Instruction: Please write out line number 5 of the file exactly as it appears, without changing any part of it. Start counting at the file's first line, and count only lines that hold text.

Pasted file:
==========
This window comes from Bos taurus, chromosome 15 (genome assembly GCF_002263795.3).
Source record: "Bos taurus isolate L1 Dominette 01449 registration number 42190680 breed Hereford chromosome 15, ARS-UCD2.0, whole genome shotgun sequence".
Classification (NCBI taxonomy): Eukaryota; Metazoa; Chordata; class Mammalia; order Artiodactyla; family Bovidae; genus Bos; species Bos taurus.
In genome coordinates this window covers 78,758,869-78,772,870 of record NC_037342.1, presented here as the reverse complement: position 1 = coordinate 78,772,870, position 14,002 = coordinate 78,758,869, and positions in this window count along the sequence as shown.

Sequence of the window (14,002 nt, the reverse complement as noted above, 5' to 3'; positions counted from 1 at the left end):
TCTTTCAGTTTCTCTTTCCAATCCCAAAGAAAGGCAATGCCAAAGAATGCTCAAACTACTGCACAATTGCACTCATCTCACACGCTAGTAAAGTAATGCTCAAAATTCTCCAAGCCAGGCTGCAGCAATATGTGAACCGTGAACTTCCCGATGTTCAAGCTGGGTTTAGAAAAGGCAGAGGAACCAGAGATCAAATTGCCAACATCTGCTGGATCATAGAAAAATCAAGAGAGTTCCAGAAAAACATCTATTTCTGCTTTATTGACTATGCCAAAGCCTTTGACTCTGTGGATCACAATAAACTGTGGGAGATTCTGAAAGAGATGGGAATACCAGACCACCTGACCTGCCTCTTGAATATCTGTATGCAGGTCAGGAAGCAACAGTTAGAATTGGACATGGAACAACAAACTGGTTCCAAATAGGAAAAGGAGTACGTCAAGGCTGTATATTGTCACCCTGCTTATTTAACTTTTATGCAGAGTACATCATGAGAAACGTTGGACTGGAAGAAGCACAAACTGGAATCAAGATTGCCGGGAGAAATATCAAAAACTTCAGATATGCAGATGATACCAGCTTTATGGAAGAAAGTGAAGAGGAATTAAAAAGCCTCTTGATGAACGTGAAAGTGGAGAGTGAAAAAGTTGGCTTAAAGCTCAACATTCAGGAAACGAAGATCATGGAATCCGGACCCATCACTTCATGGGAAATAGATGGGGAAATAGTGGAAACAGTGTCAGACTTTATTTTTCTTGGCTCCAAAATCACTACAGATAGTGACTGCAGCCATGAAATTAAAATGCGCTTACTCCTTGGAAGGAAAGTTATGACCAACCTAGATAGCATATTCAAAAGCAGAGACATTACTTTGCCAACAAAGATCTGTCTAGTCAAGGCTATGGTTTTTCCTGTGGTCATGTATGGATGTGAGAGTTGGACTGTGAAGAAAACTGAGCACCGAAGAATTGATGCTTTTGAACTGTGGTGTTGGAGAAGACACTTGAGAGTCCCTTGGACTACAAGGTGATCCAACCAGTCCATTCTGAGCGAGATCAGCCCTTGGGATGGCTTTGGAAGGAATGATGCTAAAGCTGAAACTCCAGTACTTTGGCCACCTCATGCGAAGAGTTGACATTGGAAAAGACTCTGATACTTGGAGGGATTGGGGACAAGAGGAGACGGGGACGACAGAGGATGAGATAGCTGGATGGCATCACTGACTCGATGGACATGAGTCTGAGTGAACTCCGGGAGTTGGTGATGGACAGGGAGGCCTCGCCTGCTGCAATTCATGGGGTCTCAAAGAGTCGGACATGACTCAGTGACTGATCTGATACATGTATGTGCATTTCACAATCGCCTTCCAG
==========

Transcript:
Sequence of the window (14,002 nt, the reverse complement as noted above, 5' to 3'; positions counted from 1 at the left end):